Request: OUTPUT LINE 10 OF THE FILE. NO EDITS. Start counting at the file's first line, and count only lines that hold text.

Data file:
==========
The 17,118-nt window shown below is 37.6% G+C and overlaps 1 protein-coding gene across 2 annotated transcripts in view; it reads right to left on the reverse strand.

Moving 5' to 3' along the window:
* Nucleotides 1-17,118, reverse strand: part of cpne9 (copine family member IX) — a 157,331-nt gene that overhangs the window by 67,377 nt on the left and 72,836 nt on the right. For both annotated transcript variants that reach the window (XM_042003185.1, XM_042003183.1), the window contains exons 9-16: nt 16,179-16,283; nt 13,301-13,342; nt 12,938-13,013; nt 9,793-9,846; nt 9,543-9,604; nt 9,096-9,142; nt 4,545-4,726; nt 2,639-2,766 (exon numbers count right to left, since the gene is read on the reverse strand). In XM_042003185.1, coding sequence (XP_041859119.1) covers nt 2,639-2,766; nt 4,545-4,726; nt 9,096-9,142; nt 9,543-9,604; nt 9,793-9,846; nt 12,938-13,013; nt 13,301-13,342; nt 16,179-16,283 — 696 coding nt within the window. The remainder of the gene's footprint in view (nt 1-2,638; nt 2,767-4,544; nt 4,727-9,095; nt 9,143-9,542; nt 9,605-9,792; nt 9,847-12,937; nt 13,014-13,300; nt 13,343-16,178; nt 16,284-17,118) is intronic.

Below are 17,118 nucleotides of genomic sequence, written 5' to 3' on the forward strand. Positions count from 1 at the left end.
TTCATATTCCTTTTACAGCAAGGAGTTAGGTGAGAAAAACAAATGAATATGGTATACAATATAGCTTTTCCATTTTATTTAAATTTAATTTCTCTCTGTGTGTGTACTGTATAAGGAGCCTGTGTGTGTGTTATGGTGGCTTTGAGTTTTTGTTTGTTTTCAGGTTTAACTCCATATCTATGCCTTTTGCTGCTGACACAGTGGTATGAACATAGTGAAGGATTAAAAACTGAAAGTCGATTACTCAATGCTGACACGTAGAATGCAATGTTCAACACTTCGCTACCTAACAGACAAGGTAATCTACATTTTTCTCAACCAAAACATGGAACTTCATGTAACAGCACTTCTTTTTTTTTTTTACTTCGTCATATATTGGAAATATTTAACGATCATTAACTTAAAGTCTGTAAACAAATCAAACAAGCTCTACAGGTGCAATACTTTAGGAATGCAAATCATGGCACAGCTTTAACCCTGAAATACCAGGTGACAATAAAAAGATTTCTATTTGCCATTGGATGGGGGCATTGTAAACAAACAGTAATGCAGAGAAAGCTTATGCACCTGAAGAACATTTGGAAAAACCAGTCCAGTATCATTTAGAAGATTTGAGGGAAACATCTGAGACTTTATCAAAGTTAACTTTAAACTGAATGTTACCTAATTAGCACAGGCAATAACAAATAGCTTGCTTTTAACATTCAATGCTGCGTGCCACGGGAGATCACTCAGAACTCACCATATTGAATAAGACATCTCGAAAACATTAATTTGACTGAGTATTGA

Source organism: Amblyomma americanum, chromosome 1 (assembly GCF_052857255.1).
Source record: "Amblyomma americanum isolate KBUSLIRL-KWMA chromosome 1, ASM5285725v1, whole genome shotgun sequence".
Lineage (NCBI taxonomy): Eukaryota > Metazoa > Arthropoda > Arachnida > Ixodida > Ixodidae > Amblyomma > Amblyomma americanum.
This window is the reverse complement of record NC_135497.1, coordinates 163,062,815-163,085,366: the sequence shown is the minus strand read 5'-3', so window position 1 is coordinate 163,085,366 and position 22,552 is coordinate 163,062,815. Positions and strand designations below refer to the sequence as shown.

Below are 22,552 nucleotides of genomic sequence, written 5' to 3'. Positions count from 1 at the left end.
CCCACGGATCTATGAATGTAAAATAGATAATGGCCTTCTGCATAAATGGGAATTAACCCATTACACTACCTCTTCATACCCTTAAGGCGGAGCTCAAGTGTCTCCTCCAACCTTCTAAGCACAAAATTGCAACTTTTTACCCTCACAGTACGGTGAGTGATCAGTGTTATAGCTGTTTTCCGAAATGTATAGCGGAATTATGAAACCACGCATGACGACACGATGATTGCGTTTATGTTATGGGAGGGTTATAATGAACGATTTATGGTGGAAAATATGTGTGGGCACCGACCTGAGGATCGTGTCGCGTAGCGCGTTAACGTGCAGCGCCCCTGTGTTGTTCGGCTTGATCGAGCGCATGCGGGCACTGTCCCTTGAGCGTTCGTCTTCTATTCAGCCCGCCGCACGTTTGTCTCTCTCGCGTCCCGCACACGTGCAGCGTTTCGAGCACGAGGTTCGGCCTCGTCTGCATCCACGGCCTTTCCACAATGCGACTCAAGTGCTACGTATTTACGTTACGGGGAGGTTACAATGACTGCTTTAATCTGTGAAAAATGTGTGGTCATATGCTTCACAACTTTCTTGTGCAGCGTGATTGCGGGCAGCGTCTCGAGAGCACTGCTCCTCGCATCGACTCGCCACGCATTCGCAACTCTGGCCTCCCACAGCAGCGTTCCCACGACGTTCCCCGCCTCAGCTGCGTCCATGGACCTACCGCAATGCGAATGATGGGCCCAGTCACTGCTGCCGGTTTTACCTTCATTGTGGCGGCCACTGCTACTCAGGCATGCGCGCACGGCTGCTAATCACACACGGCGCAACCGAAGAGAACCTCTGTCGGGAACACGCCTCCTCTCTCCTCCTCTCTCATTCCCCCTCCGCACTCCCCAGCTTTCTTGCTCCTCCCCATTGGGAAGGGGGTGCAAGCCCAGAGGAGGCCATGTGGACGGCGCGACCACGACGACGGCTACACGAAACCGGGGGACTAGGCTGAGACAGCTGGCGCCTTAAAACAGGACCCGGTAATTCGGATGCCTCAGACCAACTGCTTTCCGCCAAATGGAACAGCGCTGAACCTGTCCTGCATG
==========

Below are 22,552 nucleotides of genomic sequence, written 5' to 3'. Positions count from 1 at the left end.